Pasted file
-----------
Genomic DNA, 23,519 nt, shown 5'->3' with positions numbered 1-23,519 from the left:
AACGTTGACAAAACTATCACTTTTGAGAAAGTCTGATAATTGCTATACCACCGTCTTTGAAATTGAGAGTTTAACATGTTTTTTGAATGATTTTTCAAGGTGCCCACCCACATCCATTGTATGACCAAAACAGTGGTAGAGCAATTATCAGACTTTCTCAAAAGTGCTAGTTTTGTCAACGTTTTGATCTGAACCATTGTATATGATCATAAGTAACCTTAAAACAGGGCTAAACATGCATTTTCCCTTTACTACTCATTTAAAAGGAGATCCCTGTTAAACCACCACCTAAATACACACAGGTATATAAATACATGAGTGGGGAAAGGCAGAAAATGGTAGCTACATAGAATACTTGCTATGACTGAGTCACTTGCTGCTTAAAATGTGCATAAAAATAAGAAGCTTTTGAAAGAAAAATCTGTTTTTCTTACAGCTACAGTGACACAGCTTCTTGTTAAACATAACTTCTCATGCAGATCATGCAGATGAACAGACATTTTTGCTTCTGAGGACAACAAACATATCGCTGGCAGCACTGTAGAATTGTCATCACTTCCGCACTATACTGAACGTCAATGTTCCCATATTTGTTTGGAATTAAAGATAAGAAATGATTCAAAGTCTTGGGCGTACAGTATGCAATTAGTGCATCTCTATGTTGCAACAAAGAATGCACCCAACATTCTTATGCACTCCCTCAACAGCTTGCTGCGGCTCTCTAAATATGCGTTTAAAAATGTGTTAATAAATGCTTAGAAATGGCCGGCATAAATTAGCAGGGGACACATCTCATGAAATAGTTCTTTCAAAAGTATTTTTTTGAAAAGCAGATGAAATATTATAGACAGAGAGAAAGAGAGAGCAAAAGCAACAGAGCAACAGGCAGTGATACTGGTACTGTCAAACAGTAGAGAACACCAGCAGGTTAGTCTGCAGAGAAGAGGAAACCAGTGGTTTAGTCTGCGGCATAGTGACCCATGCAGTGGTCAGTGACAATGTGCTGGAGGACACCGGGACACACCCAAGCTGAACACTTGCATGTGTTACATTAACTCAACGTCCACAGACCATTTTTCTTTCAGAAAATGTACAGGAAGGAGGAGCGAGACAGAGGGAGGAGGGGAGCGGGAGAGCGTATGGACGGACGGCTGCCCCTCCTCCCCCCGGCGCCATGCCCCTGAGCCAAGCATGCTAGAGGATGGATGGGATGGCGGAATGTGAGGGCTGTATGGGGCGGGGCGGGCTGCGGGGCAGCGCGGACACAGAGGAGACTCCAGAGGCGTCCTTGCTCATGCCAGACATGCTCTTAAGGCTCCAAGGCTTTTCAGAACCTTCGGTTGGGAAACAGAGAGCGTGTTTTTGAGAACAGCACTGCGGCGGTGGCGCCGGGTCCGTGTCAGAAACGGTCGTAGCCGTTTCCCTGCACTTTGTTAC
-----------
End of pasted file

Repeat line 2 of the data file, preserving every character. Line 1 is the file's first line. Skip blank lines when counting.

AACGTTGACAAAACTATCACTTTTGAGAAAGTCTGATAATTGCTATACCACCGTCTTTGAAATTGAGAGTTTAACATGTTTTTTGAATGATTTTTCAAGGTGCCCACCCACATCCATTGTATGACCAAAACAGTGGTAGAGCAATTATCAGACTTTCTCAAAAGTGCTAGTTTTGTCAACGTTTTGATCTGAACCATTGTATATGATCATAAGTAACCTTAAAACAGGGCTAAACATGCATTTTCCCTTTACTACTCATTTAAAAGGAGATCCCTGTTAAACCACCACCTAAATACACACAGGTATATAAATACATGAGTGGGGAAAGGCAGAAAATGGTAGCTACATAGAATACTTGCTATGACTGAGTCACTTGCTGCTTAAAATGTGCATAAAAATAAGAAGCTTTTGAAAGAAAAATCTGTTTTTCTTACAGCTACAGTGACACAGCTTCTTGTTAAACATAACTTCTCATGCAGATCATGCAGATGAACAGACATTTTTGCTTCTGAGGACAACAAACATATCGCTGGCAGCACTGTAGAATTGTCATCACTTCCGCACTATACTGAACGTCAATGTTCCCATATTTGTTTGGAATTAAAGATAAGAAATGATTCAAAGTCTTGGGCGTACAGTATGCAATTAGTGCATCTCTATGTTGCAACAAAGAATGCACCCAACATTCTTATGCACTCCCTCAACAGCTTGCTGCGGCTCTCTAAATATGCGTTTAAAAATGTGTTAATAAATGCTTAGAAATGGCCGGCATAAATTAGCAGGGGACACATCTCATGAAATAGTTCTTTCAAAAGTATTTTTTTGAAAAGCAGATGAAATATTATAGACAGAGAGAAAGAGAGAGCAAAAGCAACAGAGCAACAGGCAGTGATACTGGTACTGTCAAACAGTAGAGAACACCAGCAGGTTAGTCTGCAGAGAAGAGGAAACCAGTGGTTTAGTCTGCGGCATAGTGACCCATGCAGTGGTCAGTGACAATGTGCTGGAGGACACCGGGACACACCCAAGCTGAACACTTGCATGTGTTACATTAACTCAACGTCCACAGACCATTTTTCTTTCAGAAAATGTACAGGAAGGAGGAGCGAGACAGAGGGAGGAGGGGAGCGGGAGAGCGTATGGACGGACGGCTGCCCCTCCTCCCCCCGGCGCCATGCCCCTGAGCCAAGCATGCTAGAGGATGGATGGGATGGCGGAATGTGAGGGCTGTATGGGGCGGGGCGGGCTGCGGGGCAGCGCGGACACAGAGGAGACTCCAGAGGCGTCCTTGCTCATGCCAGACATGCTCTTAAGGCTCCAAGGCTTTTCAGAACCTTCGGTTGGGAAACAGAGAGCGTGTTTTTGAGAACAGCACTGCGGCGGTGGCGCCGGGTCCGTGTCAGAAACGGTCGTAGCCGTTTCCCTGCACTTTGTTAC